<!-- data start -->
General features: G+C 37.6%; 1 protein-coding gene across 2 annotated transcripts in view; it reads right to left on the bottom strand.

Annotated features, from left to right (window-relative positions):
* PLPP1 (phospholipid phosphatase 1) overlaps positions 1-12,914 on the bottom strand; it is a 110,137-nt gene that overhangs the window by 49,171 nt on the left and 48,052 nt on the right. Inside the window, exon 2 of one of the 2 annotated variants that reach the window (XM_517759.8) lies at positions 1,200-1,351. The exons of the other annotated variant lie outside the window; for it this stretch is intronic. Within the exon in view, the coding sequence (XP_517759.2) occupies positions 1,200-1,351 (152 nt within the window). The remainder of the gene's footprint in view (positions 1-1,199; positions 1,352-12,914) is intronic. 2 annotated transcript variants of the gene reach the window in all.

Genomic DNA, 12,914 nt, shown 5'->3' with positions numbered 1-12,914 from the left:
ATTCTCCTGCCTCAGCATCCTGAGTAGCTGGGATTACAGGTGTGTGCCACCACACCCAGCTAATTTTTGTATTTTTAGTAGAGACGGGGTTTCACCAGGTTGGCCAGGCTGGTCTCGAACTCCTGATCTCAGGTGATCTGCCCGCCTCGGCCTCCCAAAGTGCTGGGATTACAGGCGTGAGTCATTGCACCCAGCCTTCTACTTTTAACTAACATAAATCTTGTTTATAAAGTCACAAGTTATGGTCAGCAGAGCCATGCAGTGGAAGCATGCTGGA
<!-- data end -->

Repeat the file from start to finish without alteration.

General features: G+C 37.6%; 1 protein-coding gene across 2 annotated transcripts in view; it reads right to left on the bottom strand.

Annotated features, from left to right (window-relative positions):
* PLPP1 (phospholipid phosphatase 1) overlaps positions 1-12,914 on the bottom strand; it is a 110,137-nt gene that overhangs the window by 49,171 nt on the left and 48,052 nt on the right. Inside the window, exon 2 of one of the 2 annotated variants that reach the window (XM_517759.8) lies at positions 1,200-1,351. The exons of the other annotated variant lie outside the window; for it this stretch is intronic. Within the exon in view, the coding sequence (XP_517759.2) occupies positions 1,200-1,351 (152 nt within the window). The remainder of the gene's footprint in view (positions 1-1,199; positions 1,352-12,914) is intronic. 2 annotated transcript variants of the gene reach the window in all.

Genomic DNA, 12,914 nt, shown 5'->3' with positions numbered 1-12,914 from the left:
ATTCTCCTGCCTCAGCATCCTGAGTAGCTGGGATTACAGGTGTGTGCCACCACACCCAGCTAATTTTTGTATTTTTAGTAGAGACGGGGTTTCACCAGGTTGGCCAGGCTGGTCTCGAACTCCTGATCTCAGGTGATCTGCCCGCCTCGGCCTCCCAAAGTGCTGGGATTACAGGCGTGAGTCATTGCACCCAGCCTTCTACTTTTAACTAACATAAATCTTGTTTATAAAGTCACAAGTTATGGTCAGCAGAGCCATGCAGTGGAAGCATGCTGGA